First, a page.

Although the book begins by explaining that Wolfe has lost all but one of his family, I found it refreshing that they hadn’t been killed by a band of outlaws thus starting yet another series along the revenge theme. The feeling of loss that Wolfe feels is extremely well portrayed as is his slow return to wanting to live his life again, helped by having a surviving son to care for.

There is much time for reflection as Wolfe escorts Langdon to the hangman’s noose, and this allows the author to flesh out the background to his hero. As well as the struggle to rise from the depths of sorrow Wolfe also has to struggle with trust. Who is telling the truth about the escape of Langdon, can he even trust his fellow Texas Rangers?

The book isn’t as fast paced as many of the westerns I read but it is thoroughly absorbing and before I knew it I’d reached the end and now find myself eager to read the next in the series: The Scorpion Trail.

On the strength of this book it seems that Larry D. Sweazy could well be a new star in the world of western fiction.

Looking at the cover of the book, pieced together by Bruce Emmett who has done many others, I have to wonder what he was thinking? I’ve heard of a horse with no name, but one without a neck? Looks more like a camel. Terrible. Good job we don’t really judge a book by its cover.

Tuesday, 5 October 2010

Beat to a Pulp

Edited by David Cranmer and Elaine Ash

Looking at the cover, with its terrific artwork by James O’Barr, you might be wondering why this collection of short stories is being featured on a blog about western fiction? Simple answer, it contains a number of western stories, and authors whose western work is regularly reviewed here write many of the other tales. A full list of stories and authors can be found at the end of this review.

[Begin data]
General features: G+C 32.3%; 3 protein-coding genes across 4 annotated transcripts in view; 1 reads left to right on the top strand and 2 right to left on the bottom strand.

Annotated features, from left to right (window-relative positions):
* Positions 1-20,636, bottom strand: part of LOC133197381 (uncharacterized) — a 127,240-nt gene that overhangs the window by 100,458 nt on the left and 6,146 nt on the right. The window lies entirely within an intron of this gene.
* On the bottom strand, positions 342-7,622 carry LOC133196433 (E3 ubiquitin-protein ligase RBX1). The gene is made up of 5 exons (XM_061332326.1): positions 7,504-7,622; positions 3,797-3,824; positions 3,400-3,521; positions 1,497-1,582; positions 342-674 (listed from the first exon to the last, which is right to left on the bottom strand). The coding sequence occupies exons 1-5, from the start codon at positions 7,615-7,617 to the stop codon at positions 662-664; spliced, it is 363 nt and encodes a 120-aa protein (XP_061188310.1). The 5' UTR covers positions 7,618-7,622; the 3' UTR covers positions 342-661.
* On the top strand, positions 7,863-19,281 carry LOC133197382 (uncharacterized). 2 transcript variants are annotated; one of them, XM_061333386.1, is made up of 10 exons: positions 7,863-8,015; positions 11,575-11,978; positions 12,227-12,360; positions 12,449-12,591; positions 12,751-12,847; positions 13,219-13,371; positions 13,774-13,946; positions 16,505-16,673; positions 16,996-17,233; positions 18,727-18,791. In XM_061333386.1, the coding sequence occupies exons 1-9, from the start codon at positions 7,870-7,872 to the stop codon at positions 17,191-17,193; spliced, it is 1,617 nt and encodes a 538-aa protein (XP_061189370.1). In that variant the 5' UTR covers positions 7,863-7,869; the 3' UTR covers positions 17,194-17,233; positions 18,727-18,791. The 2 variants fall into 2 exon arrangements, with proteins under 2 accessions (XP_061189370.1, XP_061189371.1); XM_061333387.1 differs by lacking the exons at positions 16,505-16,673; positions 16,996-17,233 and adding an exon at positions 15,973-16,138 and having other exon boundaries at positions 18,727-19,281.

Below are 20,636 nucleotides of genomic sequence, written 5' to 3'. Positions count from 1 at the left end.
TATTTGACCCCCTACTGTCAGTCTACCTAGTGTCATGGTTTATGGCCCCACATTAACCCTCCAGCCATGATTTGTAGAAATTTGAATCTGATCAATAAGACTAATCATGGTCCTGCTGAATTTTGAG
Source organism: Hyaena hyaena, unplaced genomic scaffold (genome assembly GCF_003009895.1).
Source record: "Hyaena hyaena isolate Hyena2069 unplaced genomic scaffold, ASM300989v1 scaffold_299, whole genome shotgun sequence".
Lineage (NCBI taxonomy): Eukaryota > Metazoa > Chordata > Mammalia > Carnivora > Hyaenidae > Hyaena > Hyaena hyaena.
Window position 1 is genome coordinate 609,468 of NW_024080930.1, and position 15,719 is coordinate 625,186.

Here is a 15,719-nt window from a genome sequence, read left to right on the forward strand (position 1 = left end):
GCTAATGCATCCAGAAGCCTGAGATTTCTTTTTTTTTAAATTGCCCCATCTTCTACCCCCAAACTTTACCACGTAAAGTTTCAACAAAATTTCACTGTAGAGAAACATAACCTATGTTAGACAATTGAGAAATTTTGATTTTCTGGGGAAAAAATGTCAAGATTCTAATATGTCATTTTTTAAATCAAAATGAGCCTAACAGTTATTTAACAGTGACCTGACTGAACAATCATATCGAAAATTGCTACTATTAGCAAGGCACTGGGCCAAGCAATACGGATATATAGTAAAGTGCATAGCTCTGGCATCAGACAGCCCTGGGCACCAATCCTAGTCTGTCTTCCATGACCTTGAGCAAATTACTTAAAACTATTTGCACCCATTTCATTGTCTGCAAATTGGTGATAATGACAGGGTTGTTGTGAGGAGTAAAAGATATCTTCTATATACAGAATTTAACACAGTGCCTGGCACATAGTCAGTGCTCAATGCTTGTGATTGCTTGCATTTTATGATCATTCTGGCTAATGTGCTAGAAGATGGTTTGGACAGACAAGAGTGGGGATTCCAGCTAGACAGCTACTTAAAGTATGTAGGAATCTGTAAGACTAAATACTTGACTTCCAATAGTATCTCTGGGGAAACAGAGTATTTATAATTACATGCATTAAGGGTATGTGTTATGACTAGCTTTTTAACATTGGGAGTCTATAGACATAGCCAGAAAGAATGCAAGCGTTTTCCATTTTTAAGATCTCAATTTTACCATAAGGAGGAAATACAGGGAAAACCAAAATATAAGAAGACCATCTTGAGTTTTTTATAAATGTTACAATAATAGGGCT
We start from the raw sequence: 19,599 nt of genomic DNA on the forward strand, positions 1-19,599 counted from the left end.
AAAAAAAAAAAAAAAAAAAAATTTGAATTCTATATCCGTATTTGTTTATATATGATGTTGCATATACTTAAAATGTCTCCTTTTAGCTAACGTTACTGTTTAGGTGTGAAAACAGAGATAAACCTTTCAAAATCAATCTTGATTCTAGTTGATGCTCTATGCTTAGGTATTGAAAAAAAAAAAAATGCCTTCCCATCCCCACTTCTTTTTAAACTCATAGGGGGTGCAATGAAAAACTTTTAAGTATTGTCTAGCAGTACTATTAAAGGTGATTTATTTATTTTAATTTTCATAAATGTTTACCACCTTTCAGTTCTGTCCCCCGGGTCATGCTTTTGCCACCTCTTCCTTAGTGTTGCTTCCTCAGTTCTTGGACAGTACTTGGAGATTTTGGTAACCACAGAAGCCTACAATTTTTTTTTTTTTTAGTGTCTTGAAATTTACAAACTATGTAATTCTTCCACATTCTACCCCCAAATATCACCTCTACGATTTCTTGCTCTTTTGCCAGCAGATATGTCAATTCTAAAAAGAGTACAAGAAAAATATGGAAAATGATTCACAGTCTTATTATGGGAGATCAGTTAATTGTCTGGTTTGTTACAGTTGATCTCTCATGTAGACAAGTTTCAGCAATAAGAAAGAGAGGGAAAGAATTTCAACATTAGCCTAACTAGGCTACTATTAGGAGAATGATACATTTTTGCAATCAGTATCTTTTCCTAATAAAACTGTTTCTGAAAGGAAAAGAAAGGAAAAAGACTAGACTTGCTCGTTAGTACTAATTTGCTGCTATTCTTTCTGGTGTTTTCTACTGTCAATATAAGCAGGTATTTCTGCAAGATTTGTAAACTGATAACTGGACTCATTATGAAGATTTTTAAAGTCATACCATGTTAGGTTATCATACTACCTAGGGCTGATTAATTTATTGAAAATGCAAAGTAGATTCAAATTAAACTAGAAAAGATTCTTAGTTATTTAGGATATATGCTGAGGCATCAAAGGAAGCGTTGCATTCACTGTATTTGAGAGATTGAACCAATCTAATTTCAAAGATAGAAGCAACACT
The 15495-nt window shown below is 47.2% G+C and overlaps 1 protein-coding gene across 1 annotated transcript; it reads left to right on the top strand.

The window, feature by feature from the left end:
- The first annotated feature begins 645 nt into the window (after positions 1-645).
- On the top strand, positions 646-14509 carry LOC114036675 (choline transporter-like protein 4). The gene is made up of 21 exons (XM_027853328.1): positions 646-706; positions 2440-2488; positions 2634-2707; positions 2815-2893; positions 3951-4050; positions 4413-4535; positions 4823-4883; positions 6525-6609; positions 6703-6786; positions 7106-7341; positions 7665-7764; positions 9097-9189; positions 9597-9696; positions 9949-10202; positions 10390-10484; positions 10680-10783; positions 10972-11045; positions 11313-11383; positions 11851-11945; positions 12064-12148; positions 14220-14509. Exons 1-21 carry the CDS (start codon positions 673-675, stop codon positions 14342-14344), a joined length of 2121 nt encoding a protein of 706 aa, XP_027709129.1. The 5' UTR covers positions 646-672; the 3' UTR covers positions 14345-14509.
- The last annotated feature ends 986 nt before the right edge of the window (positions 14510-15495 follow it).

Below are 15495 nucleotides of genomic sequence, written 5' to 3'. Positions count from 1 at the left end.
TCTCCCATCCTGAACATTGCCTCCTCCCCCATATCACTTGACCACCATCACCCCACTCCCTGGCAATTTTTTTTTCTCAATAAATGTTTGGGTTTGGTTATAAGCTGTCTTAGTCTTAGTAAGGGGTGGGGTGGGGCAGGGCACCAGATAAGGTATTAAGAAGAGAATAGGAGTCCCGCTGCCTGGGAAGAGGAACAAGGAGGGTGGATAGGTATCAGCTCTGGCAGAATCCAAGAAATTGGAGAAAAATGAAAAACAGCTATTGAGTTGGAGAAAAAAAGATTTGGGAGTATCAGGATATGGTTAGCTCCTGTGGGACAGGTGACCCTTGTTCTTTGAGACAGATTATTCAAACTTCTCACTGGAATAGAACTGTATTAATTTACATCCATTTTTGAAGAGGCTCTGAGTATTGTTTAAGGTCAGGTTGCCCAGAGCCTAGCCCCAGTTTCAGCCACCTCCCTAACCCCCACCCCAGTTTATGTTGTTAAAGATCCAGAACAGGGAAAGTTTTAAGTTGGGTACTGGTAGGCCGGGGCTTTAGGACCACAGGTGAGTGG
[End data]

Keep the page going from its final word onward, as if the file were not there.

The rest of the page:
When sitting down to write this review I thought maybe all I need to do is just ask Bill Crider for permission to copy his wonderful forward to the book and post it here, as I don’t see how his words can fail to encourage any reader into diving straight into this excellent collection of stories.

The twenty-seven tales within cover a broad range of genres, taking in westerns, crime, sci-fi, fantasy, pirate, ghost and war. Of course there are stories here that I like better than others but all are extremely well told. Most explore the darker side of life, of human nature, and after reading the first two or three I gave up trying to guess how each story would end, as many finish with neat twists, Patricia Abbott’s story leaving me laughing out loud.

I enjoyed finding out what type of story the western writers I regularly read had decided to write, some turning to genres I knew they write in alongside their westerns, others – mainly those who write Black Horse Westerns (and there’s a few of them in this collection) – providing welcome surprises in their subject matter.

Some of these stories have been published online, others are appearing here for the first time – one being a recently discovered unpublished story by Paul S. Powers who had many tales published in the pulps of old.

The book ends with a fascinating look at the history of pulps by Cullen Gallagher and short profiles of all the authors.

David Cranmer says in his introduction, “I am optimistic we have put together a collection that has something for everyone.” I would say you definitely have succeeded David, and I, for one, am already looking forward to Round Two.

Beat to a Pulp: Round One is now available here, or can be bought from Amazon.


1. Maker’s and Coke Jake Hinkson
2. A Free Man Charles Ardai
3. Fangataufa Sophie Littlefield
4. You Don’t Get Three Mistakes Scott D. Parker
5. Insatiable Hilary Davidson
6. Boots on the Ground Matthew Quinn Martin
7. Studio Dick Garnett Elliott
8. Killing Kate Ed Gorman
9. The Ghost Ship Evan Lewis
10. The Strange Death of Ambrose Bierce Paul S. Powers
11. Heliotrope James Reasoner
12. The Wind Scorpion Edward A. Grainger
13. Hard Bite Anonymous-9
14. Crap is King Robert J. Randisi
15. The All-Weather Phantom Mike Sheeter
16. Pripet Marsh Stephen D. Rogers
17. Ghostscapes Patricia Abbott
18. Off Rock Kieran Shea
19. At Long Last Nolan Knight
20. A Native Problem Chris F. Holm
21. Spend it Now, Pay Later Nik Morton
22. Spot Marks the X I.J. Parnham
23. Hoosier Daddy Jedidiah Ayres
24. Anarchy Among Friends: A Love Story Andy Henion
25. Cannulation Glenn Gray
26. The Unreal Jesse James Chap O’Keefe
27. Acting Out Frank Bill